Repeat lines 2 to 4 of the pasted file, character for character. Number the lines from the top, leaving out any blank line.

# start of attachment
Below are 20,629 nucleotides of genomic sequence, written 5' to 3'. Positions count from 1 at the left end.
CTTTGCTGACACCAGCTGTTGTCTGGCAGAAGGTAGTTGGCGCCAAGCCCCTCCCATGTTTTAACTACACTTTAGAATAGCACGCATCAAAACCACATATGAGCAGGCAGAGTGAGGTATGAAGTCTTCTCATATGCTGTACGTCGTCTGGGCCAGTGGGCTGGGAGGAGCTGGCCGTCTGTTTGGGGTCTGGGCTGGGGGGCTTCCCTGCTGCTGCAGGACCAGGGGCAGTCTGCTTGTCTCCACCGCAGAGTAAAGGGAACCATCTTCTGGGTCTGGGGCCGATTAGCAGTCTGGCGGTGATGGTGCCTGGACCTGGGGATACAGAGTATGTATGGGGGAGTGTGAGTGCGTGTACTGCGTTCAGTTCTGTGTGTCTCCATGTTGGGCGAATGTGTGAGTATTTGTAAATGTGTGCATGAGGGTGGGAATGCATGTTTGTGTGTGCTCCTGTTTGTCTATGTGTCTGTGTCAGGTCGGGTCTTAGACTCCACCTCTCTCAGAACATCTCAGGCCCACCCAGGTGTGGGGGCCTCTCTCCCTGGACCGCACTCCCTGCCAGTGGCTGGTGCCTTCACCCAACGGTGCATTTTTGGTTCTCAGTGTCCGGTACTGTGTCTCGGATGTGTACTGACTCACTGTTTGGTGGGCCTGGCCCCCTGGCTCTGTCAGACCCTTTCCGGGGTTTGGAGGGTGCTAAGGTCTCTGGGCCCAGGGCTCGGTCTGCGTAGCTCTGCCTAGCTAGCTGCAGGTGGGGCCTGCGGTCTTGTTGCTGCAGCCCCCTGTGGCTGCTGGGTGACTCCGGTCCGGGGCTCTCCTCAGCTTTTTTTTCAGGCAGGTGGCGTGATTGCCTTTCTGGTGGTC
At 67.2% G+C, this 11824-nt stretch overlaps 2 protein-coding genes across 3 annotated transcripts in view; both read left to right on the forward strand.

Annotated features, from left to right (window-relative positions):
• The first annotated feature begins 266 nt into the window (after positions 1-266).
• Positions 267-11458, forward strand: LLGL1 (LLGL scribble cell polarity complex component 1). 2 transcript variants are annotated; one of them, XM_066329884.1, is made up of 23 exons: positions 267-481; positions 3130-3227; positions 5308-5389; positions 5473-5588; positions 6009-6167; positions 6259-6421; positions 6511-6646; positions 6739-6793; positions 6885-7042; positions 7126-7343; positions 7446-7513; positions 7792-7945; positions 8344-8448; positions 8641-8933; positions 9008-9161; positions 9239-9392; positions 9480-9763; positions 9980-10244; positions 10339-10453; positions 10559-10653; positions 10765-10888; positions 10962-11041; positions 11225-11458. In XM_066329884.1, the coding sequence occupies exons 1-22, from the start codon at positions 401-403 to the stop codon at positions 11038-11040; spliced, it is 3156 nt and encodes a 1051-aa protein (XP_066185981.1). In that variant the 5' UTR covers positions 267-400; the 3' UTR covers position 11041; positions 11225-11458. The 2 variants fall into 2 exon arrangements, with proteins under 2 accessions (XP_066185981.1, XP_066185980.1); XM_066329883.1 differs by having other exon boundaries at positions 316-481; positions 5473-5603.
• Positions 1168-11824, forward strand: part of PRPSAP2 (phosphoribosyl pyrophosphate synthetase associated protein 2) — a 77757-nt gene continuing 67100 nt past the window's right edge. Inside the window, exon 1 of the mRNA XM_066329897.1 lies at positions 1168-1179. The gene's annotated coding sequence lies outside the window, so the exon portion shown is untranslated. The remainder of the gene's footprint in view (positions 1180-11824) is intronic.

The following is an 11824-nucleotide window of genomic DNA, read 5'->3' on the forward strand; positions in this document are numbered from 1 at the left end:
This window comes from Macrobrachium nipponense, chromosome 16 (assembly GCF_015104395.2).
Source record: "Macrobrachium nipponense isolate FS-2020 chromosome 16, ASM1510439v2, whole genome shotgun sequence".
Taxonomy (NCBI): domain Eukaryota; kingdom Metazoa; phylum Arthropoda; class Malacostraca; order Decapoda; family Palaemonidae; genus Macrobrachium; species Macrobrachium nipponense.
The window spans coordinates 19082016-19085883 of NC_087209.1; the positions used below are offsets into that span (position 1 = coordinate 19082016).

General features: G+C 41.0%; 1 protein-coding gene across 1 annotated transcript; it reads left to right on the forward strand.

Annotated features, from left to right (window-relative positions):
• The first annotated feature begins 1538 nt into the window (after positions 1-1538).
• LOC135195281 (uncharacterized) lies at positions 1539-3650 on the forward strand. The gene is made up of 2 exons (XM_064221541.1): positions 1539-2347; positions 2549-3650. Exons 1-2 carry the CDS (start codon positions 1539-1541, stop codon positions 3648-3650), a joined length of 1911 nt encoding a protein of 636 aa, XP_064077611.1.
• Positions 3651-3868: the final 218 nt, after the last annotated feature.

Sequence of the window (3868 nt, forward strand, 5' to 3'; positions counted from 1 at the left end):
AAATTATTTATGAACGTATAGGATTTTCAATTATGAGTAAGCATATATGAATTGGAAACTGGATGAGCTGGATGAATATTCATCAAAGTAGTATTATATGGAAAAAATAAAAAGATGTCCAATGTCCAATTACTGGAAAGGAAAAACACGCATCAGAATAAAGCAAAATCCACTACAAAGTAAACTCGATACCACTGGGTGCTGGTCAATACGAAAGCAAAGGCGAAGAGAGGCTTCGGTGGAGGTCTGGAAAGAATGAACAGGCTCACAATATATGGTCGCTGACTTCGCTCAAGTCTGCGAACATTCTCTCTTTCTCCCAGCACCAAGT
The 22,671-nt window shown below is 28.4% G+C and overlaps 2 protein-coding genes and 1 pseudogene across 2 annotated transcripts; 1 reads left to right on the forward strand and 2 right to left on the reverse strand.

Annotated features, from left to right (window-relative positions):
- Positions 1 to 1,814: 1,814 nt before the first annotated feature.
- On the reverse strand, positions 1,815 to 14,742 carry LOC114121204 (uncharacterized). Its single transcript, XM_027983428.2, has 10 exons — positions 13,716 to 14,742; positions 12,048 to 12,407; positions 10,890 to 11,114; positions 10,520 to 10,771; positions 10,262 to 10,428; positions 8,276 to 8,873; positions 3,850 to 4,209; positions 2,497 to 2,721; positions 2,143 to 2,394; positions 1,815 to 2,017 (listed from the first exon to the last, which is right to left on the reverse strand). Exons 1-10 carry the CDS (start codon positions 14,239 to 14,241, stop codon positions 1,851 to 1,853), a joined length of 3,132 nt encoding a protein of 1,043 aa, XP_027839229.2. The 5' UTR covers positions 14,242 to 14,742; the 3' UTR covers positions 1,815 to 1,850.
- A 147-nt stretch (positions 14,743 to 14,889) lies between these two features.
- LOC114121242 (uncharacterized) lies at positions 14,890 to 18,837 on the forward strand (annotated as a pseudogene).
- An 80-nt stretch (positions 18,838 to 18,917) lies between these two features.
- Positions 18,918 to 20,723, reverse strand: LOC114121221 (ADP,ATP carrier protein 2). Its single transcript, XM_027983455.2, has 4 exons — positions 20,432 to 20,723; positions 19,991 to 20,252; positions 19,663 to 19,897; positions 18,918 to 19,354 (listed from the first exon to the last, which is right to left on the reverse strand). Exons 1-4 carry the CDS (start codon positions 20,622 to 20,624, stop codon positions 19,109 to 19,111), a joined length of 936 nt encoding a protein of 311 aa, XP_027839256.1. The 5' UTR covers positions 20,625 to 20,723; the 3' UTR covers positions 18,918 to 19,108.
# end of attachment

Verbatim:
CTTTGCTGACACCAGCTGTTGTCTGGCAGAAGGTAGTTGGCGCCAAGCCCCTCCCATGTTTTAACTACACTTTAGAATAGCACGCATCAAAACCACATATGAGCAGGCAGAGTGAGGTATGAAGTCTTCTCATATGCTGTACGTCGTCTGGGCCAGTGGGCTGGGAGGAGCTGGCCGTCTGTTTGGGGTCTGGGCTGGGGGGCTTCCCTGCTGCTGCAGGACCAGGGGCAGTCTGCTTGTCTCCACCGCAGAGTAAAGGGAACCATCTTCTGGGTCTGGGGCCGATTAGCAGTCTGGCGGTGATGGTGCCTGGACCTGGGGATACAGAGTATGTATGGGGGAGTGTGAGTGCGTGTACTGCGTTCAGTTCTGTGTGTCTCCATGTTGGGCGAATGTGTGAGTATTTGTAAATGTGTGCATGAGGGTGGGAATGCATGTTTGTGTGTGCTCCTGTTTGTCTATGTGTCTGTGTCAGGTCGGGTCTTAGACTCCACCTCTCTCAGAACATCTCAGGCCCACCCAGGTGTGGGGGCCTCTCTCCCTGGACCGCACTCCCTGCCAGTGGCTGGTGCCTTCACCCAACGGTGCATTTTTGGTTCTCAGTGTCCGGTACTGTGTCTCGGATGTGTACTGACTCACTGTTTGGTGGGCCTGGCCCCCTGGCTCTGTCAGACCCTTTCCGGGGTTTGGAGGGTGCTAAGGTCTCTGGGCCCAGGGCTCGGTCTGCGTAGCTCTGCCTAGCTAGCTGCAGGTGGGGCCTGCGGTCTTGTTGCTGCAGCCCCCTGTGGCTGCTGGGTGACTCCGGTCCGGGGCTCTCCTCAGCTTTTTTTTCAGGCAGGTGGCGTGATTGCCTTTCTGGTGGTC
At 67.2% G+C, this 11824-nt stretch overlaps 2 protein-coding genes across 3 annotated transcripts in view; both read left to right on the forward strand.

Annotated features, from left to right (window-relative positions):